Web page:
Motherboard decided to call out DOD for not using STARTTLS to encrypt the transiting email of much of DOD’s emails.
[A]s encryption spreads to government sites, it hasn’t reached government emails yet. Most of the military as well as the intelligence community do not use encryption to protect emails travelling across the internet.
In fact, according to an online testing tool, among the military only the Air Force encrypts emails in transit using a technology called STARTTLS, which has existed since 2002. Other branches of the Pentagon, including the Army, the Navy, the Defense Security Service, and DARPA, don’t use it. Even the standard military email provider mail.mil, doesn’t support STARTTLS.
In a statement emailed to Motherboard, a spokesperson for the Defense Information Systems Agency (DISA), the Pentagon’s branch that oversees email and other technologies, said the DISA’s DOD Enterprise Email (DEE) does not support STARTTLS.
This part of the story is bad enough. I take it to mean that as people stationed overseas email home, their email — and therefore significant hints about deployment — would be accessible to anyone who wanted to steal them in transit. While more sensitive discussions would be secure, there would be plenty accessible to Russia or China or technically savvy terrorists to make stealing the email worthwhile.
But I’m just as struck by DOD’s excuse.
“STARTTLS is an extension for the Post Office Protocol 3 and Internet Message Access protocols, which rely on username and password for system access,” the spokesperson wrote. “To remain compliant with DOD PKI policy, DEE does not support the use of username and password to grant access, and does not leverage either protocol.”
First of all, this doesn’t make any sense. The Public Key Infrastructure system, which controls access to DOD networks, should be totally separate from the email system.
Worse still: we know a little bit about what — and when — DOD implemented its PKI, because it came up in Congressional hearings in the wake of the Chelsea Manning leaks. Here’s what DOD’s witnesses explained back in 2011.
One of the major contributing factors in the WikiLeaks incident was the large amount of data that was accessible with little or no access controls. Broad access to information can be combined with access controls in order to mitigate this vulnerability. While there are many sites on SIPRNet that do have access controls, these are mostly password-based and therefore do not scale well. The administration of thousands of passwords is labor intensive and it is difficult to determine who should (and should not) have access.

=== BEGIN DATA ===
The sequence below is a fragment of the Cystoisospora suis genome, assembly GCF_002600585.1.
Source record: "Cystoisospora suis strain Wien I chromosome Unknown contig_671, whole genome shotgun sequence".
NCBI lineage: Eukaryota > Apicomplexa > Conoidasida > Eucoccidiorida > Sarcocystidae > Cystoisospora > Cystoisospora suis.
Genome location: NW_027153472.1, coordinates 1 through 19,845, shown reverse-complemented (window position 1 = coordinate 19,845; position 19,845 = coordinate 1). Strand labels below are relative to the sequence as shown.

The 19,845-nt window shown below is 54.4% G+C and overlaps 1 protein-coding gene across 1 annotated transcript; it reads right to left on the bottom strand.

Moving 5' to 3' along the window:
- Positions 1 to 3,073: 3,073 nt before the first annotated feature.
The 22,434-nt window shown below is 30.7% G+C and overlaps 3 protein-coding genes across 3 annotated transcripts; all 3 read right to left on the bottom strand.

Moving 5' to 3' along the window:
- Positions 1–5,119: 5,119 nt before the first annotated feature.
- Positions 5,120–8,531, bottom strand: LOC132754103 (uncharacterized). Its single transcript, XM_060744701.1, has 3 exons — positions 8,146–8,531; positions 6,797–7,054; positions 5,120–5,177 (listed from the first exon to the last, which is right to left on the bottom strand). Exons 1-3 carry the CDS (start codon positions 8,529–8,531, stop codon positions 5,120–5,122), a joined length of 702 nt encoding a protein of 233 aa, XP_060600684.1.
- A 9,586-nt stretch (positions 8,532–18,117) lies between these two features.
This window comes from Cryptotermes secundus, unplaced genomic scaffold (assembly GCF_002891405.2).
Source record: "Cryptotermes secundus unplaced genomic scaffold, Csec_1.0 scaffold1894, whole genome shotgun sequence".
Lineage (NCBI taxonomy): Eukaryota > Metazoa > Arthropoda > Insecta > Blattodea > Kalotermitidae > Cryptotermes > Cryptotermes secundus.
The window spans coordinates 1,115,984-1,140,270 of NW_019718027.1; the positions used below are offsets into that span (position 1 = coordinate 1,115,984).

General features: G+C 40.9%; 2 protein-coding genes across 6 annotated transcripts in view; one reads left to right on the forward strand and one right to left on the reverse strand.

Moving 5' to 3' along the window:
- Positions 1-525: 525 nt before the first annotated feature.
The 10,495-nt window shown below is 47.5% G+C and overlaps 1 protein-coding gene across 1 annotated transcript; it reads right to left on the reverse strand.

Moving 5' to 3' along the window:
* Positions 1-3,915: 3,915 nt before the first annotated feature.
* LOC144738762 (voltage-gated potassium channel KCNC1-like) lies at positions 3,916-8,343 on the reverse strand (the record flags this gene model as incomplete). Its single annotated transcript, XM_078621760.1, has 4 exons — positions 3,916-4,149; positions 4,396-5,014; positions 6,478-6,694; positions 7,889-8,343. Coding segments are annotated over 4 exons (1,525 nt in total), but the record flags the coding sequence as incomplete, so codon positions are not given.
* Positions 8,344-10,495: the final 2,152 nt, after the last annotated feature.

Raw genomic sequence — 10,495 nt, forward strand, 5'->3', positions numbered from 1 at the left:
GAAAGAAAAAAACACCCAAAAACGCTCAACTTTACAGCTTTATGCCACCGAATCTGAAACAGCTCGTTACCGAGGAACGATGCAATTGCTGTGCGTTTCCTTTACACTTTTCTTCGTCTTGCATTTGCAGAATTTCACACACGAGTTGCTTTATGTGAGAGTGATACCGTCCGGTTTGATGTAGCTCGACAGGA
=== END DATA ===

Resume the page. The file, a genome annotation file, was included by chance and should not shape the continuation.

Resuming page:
DoD has begun to issue a Public Key Infrastructure (PKI)-based identity credential on a hardened smart card. This is very similar to the Common Access Card (CAC) we use on our unclassified network. We will complete issuing 500,000 cards to our SIPRNet users, along with card readers and software, by the end of 2012. This will provide very strong identification of the person accessing the network and requesting data. It will both deter bad behavior and require absolute identification of who is accessing data and managing that access.
In conjunction with this, all DoD organizations will configure their SIPRNetbased systems to use the PKI credentials to strongly authenticate end-users who are accessing information in the system. This provides the link between end users and the specific data they can access – not just network access. This should, based on our experience on the unclassified networks, be straightforward.
DoD’s goal is that by 2013, following completion of credential issuance, all SIPRNet users will log into their local computers with their SIPRNet PKI/smart card credential. This will mirror what we already do on the unclassified networks with CACs.
Remember, this describes the log-in process to DOD’s classified network, generally, not to email.
The point is, though, that in response to an internal leaker, DOD only rolled out the kind of network controls most businesses have on its Secret (not Top Secret) network in 2011. Even if there were something about that roll-out that did impact email, what DOD would have you believe that as late as 2011, they made decisions that resulted in keeping email insecure in transit.